With respect to the issue relating to the instruction on the lesser included offense, if there is any evidence which tends to prove the lesser rather than the greater offense, defendant is normally entitled to such an instruction. (People v. Papas, 381 Ill. 90, 44 N.E.2d 896.) The evidence in this case appears to strongly indicate that the defense of defendant could not be sustained. Defendant contends, however, that he is entitled to an instruction even though he may not have been entitled to be convicted only on the lesser charge as a matter of law. He points out that there was some evidence (his own testimony) which created an issue of fact and that he was entitled to a jury determination on this issue. The contention of defendant is based on the premise that he struck Lieutenant Sharp only on the left side of the face and that the opposite or right side of the face suffered the severe damage. Defendant was entitled to have the jury pass on the question of whether or not he was guilty of a simple, battery or aggravated battery on the basis of the evidence as presented in the trial court.
It appears that defendant tendered a verdict form as to simple battery but did not tender a battery issue instruction of the character illustrated in Illinois Pattern Instructions — Criminal No. 11.08. In the event that defendant had tendered a battery instruction which did not conform to the IPI form, then the court should have prepared and submitted an instruction to cover the issue. (People v. Joyner, 50 Ill.2d 302.) In the Joyner case, the supreme court of this State concluded that the failure to tender an instruction on a lesser included offense in conformity with IPI did not prevent a remand for a new trial with direction to instruct the jury on the lesser offense so long as the evidence warranted the instruction, where defendant had tendered at the trial, an instruction on the lesser offense which was defective. Assuming also that no battery instruction was tendered, fundamental fairness requires such procedure, notably in this type of case. A trial should be had where a jury is adequately instructed on the issues of battery and aggravated battery so that there could be no conclusion that the ultimate decision resulted from a technicality.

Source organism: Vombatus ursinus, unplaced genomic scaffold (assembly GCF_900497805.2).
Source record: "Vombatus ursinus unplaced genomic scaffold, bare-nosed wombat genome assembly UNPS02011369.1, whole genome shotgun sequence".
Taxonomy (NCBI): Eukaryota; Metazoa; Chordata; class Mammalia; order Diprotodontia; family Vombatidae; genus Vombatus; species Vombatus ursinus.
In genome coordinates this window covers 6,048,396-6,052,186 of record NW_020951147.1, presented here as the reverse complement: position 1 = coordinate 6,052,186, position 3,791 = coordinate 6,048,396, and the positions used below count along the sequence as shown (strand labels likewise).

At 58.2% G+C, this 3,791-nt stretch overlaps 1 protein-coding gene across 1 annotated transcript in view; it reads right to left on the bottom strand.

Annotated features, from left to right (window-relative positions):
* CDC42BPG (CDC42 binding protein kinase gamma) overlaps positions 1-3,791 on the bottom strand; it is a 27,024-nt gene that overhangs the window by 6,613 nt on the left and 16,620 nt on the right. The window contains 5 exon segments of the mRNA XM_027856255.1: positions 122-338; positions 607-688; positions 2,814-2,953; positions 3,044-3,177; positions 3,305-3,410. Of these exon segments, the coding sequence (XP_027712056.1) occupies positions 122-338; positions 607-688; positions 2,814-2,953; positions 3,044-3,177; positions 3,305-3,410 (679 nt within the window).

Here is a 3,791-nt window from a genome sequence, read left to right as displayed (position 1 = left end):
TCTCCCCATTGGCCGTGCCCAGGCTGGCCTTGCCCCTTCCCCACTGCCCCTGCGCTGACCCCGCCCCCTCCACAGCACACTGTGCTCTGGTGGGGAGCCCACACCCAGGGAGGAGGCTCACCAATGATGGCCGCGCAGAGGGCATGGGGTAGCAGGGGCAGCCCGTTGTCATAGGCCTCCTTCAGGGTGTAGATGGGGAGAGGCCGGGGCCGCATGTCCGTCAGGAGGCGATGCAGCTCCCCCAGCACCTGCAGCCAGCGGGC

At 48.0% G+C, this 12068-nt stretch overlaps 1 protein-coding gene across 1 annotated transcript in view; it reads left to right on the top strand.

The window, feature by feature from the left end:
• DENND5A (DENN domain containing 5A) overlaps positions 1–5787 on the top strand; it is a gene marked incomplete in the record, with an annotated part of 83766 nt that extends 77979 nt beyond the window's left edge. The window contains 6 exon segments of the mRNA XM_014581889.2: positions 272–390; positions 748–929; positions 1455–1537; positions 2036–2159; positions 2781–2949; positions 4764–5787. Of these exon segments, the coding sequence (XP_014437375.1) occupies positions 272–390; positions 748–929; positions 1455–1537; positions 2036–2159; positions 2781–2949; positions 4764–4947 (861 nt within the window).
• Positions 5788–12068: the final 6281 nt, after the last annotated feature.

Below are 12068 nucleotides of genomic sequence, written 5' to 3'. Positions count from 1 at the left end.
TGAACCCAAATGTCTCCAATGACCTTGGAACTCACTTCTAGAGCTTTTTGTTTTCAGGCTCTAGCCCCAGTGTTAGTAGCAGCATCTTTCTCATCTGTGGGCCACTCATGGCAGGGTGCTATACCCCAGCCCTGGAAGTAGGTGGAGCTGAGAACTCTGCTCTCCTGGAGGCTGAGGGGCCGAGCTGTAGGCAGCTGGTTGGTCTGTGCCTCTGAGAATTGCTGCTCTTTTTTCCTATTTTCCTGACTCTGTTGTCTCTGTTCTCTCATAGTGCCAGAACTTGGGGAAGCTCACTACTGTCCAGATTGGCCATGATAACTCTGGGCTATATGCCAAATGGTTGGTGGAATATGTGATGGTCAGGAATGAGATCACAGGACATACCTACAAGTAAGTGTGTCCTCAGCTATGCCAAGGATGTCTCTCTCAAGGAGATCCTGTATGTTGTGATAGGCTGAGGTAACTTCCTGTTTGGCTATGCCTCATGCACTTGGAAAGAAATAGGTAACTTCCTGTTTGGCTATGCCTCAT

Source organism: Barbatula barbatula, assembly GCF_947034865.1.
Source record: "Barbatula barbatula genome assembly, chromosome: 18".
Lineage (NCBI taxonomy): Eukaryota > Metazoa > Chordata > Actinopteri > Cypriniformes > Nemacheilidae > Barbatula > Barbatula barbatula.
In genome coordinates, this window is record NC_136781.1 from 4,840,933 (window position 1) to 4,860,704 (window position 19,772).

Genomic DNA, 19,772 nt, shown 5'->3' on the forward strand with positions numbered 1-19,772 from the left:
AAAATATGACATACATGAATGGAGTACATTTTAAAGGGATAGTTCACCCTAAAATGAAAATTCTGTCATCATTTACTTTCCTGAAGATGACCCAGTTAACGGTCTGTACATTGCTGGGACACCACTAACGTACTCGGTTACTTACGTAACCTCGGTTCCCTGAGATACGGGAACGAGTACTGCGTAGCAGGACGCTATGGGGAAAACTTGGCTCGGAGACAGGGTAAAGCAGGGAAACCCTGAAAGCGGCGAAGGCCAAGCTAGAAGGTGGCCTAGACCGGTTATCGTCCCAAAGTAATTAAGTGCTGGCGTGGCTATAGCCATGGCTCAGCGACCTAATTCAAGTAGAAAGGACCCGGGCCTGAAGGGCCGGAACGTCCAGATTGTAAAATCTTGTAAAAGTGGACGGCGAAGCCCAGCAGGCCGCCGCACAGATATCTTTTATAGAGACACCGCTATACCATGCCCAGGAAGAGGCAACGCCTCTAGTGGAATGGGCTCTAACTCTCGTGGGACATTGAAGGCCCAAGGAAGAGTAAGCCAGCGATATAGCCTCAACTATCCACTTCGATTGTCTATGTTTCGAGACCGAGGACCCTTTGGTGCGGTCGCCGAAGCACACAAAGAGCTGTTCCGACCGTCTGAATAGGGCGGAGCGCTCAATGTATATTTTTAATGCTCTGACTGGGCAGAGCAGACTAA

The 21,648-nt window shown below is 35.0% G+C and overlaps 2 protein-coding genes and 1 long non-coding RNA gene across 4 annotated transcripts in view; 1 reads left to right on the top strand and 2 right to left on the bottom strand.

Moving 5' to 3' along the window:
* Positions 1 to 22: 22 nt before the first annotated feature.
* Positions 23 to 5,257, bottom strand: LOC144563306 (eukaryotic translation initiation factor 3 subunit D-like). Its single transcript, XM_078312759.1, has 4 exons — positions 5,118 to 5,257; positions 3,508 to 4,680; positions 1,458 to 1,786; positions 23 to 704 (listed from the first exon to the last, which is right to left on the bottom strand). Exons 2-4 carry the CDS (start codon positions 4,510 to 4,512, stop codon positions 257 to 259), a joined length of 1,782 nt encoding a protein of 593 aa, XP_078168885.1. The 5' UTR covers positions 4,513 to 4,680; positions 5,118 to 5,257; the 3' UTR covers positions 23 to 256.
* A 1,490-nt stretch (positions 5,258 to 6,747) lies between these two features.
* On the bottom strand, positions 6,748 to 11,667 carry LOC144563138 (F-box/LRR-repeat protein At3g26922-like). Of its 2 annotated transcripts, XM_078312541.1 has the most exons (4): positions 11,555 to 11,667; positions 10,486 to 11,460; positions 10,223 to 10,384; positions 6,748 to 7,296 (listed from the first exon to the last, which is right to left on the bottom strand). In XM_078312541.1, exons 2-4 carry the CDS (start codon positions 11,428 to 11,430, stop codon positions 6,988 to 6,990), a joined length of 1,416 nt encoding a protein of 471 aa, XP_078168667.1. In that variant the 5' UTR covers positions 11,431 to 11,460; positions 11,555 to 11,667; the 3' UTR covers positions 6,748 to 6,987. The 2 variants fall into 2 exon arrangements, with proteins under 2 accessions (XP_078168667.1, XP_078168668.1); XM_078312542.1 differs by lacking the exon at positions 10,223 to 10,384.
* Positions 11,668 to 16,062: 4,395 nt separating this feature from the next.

On the issue of whether defendant is right in his contention that *670the court erred by not permitting defense counsel from pursuing, on cross-examination of Fisher, matters relating to the- incident outside the cell house, we do not believe that the position taken by defendant is sound. The objective of the cross-examination was undertaken to elicit some evidence which would suggest an alternative cause of the injury suffered by Sharp. The direct testimony of Fisher was concerned solely with the occurrences within the cell house. The latitude which a party is given on cross-examination is within the sound discretion of the trial court (People v. Curtis, 123 Ill.App.2d 384, 259 N.E.2d 397). Any error, therefore, with respect to this matter would be harmless. If counsel for defendant sought to develop the other line of questioning, he could easily have called the same witness to testify for the defense.
A final claim of error is raised by defendant to the effect that the trial court abused its discretion when it refused appellant’s .motion for discovery of the names of occurrence witnesses. While discovery rules do not expressly require the discovery of occurrence witnesses, a trial judge in his discretion can order such discovery under Supreme Court Rule 412 (Ill. Rev. Stat. 1973, ch. 110A, par. 412). (See also Krupp v. Chicago Transit Authority, 8 Ill.2d 37.) In the cause before us, defendant apparently tried to obtain the names from the officers who were present, but those persons were unable to recall which inmates were at the cell house at the time of the incident. It appears, however, that since the “broad purpose of discovery procedure was to de-emphasize the adversary quality of litigation and to reassert the higher aim of ascertaining the truth,” as set forth in Monier v. Chamberlain, 66 Ill.App.2d 472, 480, aff'd, 35 Ill.2d 351, we believe that defendant should have been granted the requested discovery, if available.
We conclude, therefore, that this cause should be remanded for a new trial for the reasons stated. Accordingly, the judgment of the Circuit Court of Will County is reversed and remanded for a new trial.
Reversed and remanded.
STOUDER and DIXON, JJ., concur.